Why getting just “any SSL” isn’t good enough for your business
Recently, we have heard the news and read about how we, as a nation, are not well-equipped to handle any cyber-attacks. We then start to think more seriously about what might be the right thing to do for our businesses, taking necessary steps so our customers are always protected. We do a quick search on Google, decide to get the cheapest (or even free) SSL certificate off the internet, install it into our server and then heave a sigh of relief because we assume that our job is done… or is it?
The reality is, not all SSLs are created the same, and given the numerous platforms now available in the market, whether via a desktop or mobile devices, it has become more important to ensure that your SSL certification works on all browsers, and not just most.
However, before we even begin to understand why browser compatibility is an important factor for consideration, we will first have to understand how SSL certification interacts with the web browser and its significance in affecting potential user experience.
How does SSL certification works with your web browser?
Web browsers generally work as gatekeepers before any connection is made between your web servers and the users. So, when a user (or potential customer) gets online and tries to access your website, the web browser (Chrome or Firefox, for example) asks for identification from your server which is secured by an SSL certificate and checks its identity. Once properly identified, and if the SSL certificate is from a trustworthy source, a connection is established and all transmitted data is now encrypted and exchanged between the server and web-browser. This allows the users to continue viewing the page or make their online purchases safely and securely.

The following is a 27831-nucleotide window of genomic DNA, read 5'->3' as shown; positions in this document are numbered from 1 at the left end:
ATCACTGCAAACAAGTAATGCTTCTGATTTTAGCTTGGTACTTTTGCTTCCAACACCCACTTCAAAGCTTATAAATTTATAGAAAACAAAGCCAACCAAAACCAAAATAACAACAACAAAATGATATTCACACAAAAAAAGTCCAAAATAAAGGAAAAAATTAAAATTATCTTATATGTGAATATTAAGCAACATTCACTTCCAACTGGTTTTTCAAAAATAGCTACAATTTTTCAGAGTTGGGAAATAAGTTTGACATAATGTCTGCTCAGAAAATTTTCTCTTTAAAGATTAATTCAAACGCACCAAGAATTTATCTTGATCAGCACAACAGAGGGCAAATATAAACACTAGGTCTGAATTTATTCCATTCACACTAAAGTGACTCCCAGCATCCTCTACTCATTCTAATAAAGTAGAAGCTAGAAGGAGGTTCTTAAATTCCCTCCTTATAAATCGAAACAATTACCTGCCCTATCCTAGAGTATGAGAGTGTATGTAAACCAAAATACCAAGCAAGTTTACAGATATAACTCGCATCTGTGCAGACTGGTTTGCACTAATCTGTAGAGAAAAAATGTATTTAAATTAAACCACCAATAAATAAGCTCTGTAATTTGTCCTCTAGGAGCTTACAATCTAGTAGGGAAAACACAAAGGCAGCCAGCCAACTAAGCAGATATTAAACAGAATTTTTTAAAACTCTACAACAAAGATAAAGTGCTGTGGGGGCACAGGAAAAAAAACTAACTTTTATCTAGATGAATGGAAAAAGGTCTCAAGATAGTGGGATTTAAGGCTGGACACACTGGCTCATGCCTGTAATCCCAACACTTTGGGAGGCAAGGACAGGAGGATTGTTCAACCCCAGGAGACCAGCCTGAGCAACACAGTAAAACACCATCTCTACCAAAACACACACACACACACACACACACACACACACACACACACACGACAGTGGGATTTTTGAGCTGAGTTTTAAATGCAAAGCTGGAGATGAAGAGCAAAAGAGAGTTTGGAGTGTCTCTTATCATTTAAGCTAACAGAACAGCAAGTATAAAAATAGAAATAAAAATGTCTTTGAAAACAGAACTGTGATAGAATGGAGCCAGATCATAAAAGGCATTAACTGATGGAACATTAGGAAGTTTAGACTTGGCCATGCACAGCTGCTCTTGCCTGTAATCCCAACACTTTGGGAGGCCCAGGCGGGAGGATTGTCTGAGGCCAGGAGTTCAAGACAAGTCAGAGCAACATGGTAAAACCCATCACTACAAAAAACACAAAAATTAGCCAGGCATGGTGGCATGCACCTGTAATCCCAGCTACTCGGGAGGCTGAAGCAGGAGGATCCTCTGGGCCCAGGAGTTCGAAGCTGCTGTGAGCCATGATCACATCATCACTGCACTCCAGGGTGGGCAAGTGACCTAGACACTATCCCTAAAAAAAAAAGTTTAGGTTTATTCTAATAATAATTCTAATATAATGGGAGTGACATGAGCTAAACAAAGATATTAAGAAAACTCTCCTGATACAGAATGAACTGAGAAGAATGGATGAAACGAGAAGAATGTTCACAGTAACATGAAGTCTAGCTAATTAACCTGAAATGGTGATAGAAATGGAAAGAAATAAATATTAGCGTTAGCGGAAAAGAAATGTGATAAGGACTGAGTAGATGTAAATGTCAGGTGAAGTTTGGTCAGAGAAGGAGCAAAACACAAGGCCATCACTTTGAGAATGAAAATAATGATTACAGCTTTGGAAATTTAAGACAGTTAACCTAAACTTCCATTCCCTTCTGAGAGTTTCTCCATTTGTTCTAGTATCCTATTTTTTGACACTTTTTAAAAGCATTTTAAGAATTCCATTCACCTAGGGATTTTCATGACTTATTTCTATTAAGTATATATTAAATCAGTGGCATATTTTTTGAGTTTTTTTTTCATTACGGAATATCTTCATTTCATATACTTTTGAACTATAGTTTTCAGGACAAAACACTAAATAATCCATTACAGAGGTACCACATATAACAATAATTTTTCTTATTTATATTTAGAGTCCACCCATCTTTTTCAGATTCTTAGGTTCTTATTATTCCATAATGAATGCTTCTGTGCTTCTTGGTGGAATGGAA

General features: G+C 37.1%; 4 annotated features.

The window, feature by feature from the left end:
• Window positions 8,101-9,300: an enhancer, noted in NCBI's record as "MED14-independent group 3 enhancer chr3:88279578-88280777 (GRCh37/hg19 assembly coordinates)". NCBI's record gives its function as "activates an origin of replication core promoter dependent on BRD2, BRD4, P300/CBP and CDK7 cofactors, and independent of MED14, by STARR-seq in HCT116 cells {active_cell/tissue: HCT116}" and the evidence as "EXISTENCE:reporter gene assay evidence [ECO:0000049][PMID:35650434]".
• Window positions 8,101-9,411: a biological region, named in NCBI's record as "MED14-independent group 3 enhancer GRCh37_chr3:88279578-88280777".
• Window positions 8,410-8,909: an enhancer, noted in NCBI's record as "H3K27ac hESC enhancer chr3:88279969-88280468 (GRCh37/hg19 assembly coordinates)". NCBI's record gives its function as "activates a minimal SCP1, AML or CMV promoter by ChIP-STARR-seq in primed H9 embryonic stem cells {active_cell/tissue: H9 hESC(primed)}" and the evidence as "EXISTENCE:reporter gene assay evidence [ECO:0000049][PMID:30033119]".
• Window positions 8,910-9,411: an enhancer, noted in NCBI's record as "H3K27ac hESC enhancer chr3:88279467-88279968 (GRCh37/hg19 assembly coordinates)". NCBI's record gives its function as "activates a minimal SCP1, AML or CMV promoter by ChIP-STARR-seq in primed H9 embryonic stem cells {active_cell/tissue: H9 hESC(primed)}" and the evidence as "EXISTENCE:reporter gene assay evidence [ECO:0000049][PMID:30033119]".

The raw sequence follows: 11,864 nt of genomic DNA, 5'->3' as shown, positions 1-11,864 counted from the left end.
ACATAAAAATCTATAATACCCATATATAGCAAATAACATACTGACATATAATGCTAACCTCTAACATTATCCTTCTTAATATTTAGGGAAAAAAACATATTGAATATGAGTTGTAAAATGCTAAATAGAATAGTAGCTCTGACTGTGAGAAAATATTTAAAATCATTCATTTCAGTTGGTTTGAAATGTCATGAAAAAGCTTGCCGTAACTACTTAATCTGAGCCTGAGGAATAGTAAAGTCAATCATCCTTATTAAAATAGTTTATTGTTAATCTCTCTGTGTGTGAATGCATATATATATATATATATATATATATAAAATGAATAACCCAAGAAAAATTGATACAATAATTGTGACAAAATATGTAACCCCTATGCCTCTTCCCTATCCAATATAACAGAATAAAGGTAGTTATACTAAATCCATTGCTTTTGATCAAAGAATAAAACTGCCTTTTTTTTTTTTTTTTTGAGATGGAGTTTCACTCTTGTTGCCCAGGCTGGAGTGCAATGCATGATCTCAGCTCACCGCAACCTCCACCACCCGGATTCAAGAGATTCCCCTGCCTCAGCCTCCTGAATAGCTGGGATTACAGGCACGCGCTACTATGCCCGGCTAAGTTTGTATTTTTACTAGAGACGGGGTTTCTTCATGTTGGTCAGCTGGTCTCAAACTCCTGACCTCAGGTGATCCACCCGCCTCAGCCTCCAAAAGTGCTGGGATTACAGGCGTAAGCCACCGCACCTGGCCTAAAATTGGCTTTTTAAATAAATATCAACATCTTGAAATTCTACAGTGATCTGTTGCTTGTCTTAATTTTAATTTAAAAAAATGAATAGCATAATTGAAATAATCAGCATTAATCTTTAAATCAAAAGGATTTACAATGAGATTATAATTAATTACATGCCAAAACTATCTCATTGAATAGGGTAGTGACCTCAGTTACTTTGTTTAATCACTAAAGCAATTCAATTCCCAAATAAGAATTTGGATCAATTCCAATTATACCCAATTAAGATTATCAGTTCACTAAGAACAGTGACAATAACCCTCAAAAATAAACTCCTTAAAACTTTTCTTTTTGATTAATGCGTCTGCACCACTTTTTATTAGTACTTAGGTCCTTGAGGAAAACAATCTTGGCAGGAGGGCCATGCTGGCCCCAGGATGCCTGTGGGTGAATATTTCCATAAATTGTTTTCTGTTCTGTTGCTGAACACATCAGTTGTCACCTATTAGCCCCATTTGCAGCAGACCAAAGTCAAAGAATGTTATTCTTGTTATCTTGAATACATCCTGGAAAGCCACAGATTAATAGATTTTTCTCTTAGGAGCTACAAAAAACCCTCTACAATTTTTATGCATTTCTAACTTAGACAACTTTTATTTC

On the other hand, if the browsers find that they are not able to receive the appropriate verification from the SSL certificate because it is incompatible or not trustworthy, the browsers stops the connection from being made, informing your potential customers that there is a problem with the website. By displaying an error symbol on the secure padlock located on the address bar, customers therefore are informed that the connection is not safe, and are dissuaded from proceeding to surf the page.
What happens when SSL certification isn’t compatible with all browsers?
If a business does not cater to the needs and requirement of a group of potential customers, they are unlikely return to buy anything from the company in the future – no matter how good the product may be. The same comparison can be made for e-Businesses that depend on online sales for their revenue. If the SSL certificate installed into your server does not cater to all browsers available out there in the market, customers may face time-outs or may not be able to connect with the website, causing end-user frustrations, a drop in visitors coming to your online store and thus result, inevitably, in a loss of sales.
Even worse, they may even experience browsers warning them that the website they are trying to access are not trustworthy. This will definitely put off potential customers from even trying to view the website, what more conduct any transactions online. The website, and hence the company, will be seen as unreliable, therefore adversely affecting customer trust and confidence, leading to a loss in potential sales and reduction in web traffic.
How does DigiCert overcome these issues?
In 2011, Google conducted rigorous tests on SSL FalseStart, but found that while FalseStart works “most of the time”, they needed something which worked “all the time”. Hence, if user experience is broken “for even a small fraction of users, the optimization is non-deployable”. DigiCert, on the other hand, overcomes such compatibility issues by working directly with the web browsers instead. This ensures that users get to experience 99.9% coverage over desktops and mobile devices such as laptops and cellphones.
“Exceed your customer’s expectations. If you do, they’ll come back over and over.” – Sam Walton (founder of Walmart)
About Sheha Sidek
Sheha is a writer with interests in cyber security and finance. At Cyber Secure Asia, she hopes to be the bridge between the “bits and bytes” language and the everyday readers.